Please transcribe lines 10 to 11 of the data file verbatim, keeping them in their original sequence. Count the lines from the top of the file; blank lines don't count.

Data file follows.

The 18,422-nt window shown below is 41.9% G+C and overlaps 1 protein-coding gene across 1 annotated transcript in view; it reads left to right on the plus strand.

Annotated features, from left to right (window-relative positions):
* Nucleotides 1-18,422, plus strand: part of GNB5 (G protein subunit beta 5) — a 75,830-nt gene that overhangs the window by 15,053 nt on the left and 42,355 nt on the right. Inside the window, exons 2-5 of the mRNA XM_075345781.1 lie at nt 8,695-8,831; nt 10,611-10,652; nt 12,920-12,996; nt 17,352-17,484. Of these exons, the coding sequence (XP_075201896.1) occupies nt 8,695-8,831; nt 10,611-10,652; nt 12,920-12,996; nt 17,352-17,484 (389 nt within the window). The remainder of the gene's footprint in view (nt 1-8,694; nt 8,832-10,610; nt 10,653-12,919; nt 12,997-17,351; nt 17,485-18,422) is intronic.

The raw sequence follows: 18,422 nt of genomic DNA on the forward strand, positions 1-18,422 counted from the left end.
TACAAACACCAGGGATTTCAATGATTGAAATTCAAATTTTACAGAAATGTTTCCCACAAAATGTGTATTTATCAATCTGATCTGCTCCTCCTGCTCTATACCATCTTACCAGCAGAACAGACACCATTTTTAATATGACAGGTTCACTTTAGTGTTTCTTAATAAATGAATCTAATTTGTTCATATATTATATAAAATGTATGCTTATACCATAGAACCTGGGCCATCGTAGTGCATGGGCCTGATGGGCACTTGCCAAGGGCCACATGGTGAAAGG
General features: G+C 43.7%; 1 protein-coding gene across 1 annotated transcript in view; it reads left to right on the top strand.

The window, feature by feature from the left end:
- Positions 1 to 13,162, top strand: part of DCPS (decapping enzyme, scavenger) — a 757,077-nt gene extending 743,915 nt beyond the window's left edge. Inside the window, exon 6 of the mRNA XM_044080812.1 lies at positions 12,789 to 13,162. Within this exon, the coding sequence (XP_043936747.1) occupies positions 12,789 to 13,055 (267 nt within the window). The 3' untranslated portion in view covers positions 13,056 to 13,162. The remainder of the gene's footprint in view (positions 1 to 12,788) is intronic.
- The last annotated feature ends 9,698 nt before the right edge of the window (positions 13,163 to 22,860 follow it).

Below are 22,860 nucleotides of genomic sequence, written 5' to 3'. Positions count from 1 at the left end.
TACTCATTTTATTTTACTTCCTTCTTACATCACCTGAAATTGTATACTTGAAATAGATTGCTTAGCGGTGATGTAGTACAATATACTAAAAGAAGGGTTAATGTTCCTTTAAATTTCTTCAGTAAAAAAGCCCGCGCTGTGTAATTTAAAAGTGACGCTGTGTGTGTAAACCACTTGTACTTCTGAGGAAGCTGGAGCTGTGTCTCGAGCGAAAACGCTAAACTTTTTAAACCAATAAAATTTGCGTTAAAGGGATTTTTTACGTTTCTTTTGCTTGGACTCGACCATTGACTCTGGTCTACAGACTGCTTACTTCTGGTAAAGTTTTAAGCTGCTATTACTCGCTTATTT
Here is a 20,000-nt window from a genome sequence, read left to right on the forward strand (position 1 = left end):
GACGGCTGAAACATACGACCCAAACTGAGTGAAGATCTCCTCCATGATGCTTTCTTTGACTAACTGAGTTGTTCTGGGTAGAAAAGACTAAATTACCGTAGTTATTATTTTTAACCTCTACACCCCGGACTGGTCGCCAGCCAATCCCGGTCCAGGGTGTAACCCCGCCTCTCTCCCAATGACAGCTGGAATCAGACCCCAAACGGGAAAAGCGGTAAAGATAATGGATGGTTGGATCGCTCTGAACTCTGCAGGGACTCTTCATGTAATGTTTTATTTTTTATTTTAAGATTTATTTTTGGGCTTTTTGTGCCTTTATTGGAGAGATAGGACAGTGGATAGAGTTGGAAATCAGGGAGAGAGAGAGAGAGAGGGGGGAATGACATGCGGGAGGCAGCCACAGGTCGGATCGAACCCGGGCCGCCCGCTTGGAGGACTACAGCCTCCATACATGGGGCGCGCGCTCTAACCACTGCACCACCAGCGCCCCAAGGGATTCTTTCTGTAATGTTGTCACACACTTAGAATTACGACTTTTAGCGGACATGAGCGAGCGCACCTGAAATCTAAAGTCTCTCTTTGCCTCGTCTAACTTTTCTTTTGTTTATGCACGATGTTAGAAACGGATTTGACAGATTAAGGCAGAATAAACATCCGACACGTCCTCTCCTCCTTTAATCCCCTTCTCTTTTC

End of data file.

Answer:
Below are 22,860 nucleotides of genomic sequence, written 5' to 3'. Positions count from 1 at the left end.
TACTCATTTTATTTTACTTCCTTCTTACATCACCTGAAATTGTATACTTGAAATAGATTGCTTAGCGGTGATGTAGTACAATATACTAAAAGAAGGGTTAATGTTCCTTTAAATTTCTTCAGTAAAAAAGCCCGCGCTGTGTAATTTAAAAGTGACGCTGTGTGTGTAAACCACTTGTACTTCTGAGGAAGCTGGAGCTGTGTCTCGAGCGAAAACGCTAAACTTTTTAAACCAATAAAATTTGCGTTAAAGGGATTTTTTACGTTTCTTTTGCTTGGACTCGACCATTGACTCTGGTCTACAGACTGCTTACTTCTGGTAAAGTTTTAAGCTGCTATTACTCGCTTATTT